Liquor store rules might apply to pot shops

With Colorado legislators working on rules and a moratorium on opening new dispensaries through December, Grand Junction City Council members have time to ponder city-specific regulations on medical marijuana growers and providers.

But visions of distance limits, background checks, keeping records of where growing operations are located, and setting parameters for when dispensaries can be open are already dancing in some council members’ heads.

Council member Tom Kenyon recently traveled to Denver and spoke with legislators about medical marijuana. He learned the topic is divisive, but he got some ideas for tenable solutions.

Kenyon said he would like city and/or state regulations to:

include a way to track where marijuana is grown for medicinal purposes;

check the quality of the marijuana and the edible products it is placed in; and

create a fee for marijuana dispensaries that would help pay for any administrative, oversight or filing work the city may have to do to keep up with new regulations.

“Taxpayers at large should not have to pay for that,” Kenyon said.

Kenyon said he would like to ensure the city would be able to get or keep federal grants, too, considering most grant applications require the city to abide by federal laws, one of which decrees marijuana use is illegal.

Kenyon also favors having medical marijuana shops follow distance limits and background-check provisions similar to those liquor stores must follow in Grand Junction.

Councilwoman Bonnie Beckstein said she also favors this step.

“I’d like to see them as far removed from family neighborhoods as they can be, as well as schools and churches,” she said.

In Grand Junction, liquor stores must be at least 500 feet from public and private schools as well as the main campus of a college. If the city decided to enforce the same distance rule for medical marijuana stores, three of 22 confirmed medical marijuana suppliers that have a Grand Junction sales tax license would be within or close to being within those boundaries.

Herbal Paradise at 605 Grand Ave. is within 500 feet of R-5 High School. Sweets, 2010 N. Sixth St., is within 500 feet of Tope Elementary. Highly Herbal, 555 North Ave., is close to the 500-foot perimeter around Grand Junction High School.

Retail liquor stores pay the city of Grand Junction $897.50 and pay the state $1,252.50 in license and application fees before opening. Liquor stores also pay the city $300 in occupational tax and pay the Colorado Bureau of Investigation $38.50 per employee for background checks and $5 for fingerprinting.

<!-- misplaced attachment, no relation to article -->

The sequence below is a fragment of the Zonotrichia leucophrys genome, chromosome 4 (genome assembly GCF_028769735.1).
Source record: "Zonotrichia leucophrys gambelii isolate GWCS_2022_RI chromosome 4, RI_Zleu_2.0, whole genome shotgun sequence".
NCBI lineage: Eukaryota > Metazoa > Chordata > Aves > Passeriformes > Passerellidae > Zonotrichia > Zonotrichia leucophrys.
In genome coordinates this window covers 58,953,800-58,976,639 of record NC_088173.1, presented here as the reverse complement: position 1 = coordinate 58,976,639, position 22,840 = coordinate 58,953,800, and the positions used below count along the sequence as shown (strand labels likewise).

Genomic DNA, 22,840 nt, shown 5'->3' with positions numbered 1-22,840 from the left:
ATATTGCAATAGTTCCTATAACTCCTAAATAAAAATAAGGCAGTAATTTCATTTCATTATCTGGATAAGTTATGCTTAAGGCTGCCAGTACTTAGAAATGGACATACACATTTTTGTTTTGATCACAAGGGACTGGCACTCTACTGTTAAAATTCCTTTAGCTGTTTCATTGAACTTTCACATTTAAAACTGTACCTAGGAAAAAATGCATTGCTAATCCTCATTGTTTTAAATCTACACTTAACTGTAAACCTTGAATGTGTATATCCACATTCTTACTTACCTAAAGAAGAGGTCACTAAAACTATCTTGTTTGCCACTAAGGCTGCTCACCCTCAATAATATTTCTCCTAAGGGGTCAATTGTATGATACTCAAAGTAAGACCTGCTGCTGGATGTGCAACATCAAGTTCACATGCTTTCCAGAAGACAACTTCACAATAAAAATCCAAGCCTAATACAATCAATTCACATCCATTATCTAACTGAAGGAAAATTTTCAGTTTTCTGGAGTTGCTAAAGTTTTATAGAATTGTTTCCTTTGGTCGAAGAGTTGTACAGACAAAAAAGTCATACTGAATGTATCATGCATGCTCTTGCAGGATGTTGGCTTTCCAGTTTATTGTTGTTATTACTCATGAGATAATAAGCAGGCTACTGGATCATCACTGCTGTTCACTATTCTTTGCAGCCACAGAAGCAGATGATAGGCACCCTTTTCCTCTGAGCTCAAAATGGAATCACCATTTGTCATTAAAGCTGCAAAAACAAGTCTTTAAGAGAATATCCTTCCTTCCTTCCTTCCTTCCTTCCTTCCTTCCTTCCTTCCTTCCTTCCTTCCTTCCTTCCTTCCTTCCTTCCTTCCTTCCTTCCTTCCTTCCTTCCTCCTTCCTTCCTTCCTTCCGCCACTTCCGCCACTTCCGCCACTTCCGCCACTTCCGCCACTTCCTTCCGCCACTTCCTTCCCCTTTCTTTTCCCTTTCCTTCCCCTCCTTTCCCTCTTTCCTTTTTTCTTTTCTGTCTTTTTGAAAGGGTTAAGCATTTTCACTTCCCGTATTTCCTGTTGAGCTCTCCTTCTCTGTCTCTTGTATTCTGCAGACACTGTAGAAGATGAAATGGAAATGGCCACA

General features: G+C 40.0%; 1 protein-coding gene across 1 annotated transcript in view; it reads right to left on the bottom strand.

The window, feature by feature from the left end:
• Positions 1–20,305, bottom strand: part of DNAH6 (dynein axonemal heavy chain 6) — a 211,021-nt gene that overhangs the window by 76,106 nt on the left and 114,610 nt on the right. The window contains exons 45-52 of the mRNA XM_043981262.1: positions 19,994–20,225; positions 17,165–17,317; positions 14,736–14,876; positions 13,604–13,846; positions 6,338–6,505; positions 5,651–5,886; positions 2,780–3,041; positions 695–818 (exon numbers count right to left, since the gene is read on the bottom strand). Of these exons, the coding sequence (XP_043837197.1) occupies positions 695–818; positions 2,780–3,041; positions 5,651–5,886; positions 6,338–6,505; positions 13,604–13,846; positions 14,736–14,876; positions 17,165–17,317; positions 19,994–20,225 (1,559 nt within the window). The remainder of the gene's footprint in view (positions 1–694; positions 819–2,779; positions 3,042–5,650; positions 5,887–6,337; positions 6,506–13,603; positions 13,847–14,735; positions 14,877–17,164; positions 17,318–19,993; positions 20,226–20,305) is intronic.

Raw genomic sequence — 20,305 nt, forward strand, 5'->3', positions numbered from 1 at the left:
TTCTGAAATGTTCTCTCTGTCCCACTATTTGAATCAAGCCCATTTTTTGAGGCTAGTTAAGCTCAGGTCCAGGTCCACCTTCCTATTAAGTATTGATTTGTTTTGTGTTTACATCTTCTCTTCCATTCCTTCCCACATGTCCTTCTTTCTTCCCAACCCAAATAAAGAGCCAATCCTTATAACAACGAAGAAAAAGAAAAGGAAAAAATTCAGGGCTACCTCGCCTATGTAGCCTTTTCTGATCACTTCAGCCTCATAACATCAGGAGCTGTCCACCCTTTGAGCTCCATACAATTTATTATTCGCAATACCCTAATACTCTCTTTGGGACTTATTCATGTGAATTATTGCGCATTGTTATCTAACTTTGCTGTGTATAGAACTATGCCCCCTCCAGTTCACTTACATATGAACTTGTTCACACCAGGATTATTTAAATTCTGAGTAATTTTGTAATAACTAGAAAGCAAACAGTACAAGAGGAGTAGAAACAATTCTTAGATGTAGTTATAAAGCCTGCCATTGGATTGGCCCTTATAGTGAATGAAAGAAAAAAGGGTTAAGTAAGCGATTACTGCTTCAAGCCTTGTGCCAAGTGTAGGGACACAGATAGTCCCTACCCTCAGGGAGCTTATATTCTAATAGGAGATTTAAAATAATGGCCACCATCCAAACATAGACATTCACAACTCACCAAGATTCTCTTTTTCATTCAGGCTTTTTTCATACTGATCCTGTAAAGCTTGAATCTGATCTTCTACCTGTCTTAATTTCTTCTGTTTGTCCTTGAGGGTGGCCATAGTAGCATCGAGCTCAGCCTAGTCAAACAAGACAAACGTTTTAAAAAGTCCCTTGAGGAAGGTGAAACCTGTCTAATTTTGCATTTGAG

In contrast, medical marijuana dispensaries need only apply for a sales tax license to open. That comes with a $10 fee.

Having background checks and fingerprinting for medical marijuana distributors would “make sure people aren’t tied in with organized crime,” Beckstein said.

Council member Gregg Palmer said he initially wanted regulation on when dispensaries could be open and where they could be. Since suggesting that the council’s legislative committee look at regulations, he has come up with more questions and more ideas.

He said he would like to see medical marijuana distributors go through background checks like liquor store applicants, and he would like the issue addressed of how people get doctor approval.

“Having a guy go to see a gynecologist to get a medical marijuana card indicates to me it’s just a rubber-stamp operation,” he said.

That doesn’t mean cards should not be approved, he said.

“I have no doubt there are people that benefit from medical marijuana. Those people that are suffering, far be it from me to tell them they can’t get pain relief,” Palmer said.

Meanwhile, Mayor Bruce Hill said he is waiting to hear what happens at the state level before forming opinions.

“I just want to start as soon as they’re done with (the legislation), put our heads together, see what pieces aren’t addressed and address those,” Hill said.

Council member Bill Pitts thinks one regulation is all Grand Junction needs for medical marijuana dispensaries: Ban them.

“I don’t want marijuana at all. That makes it simple,” he said. “I’m opposed to it in any form.”


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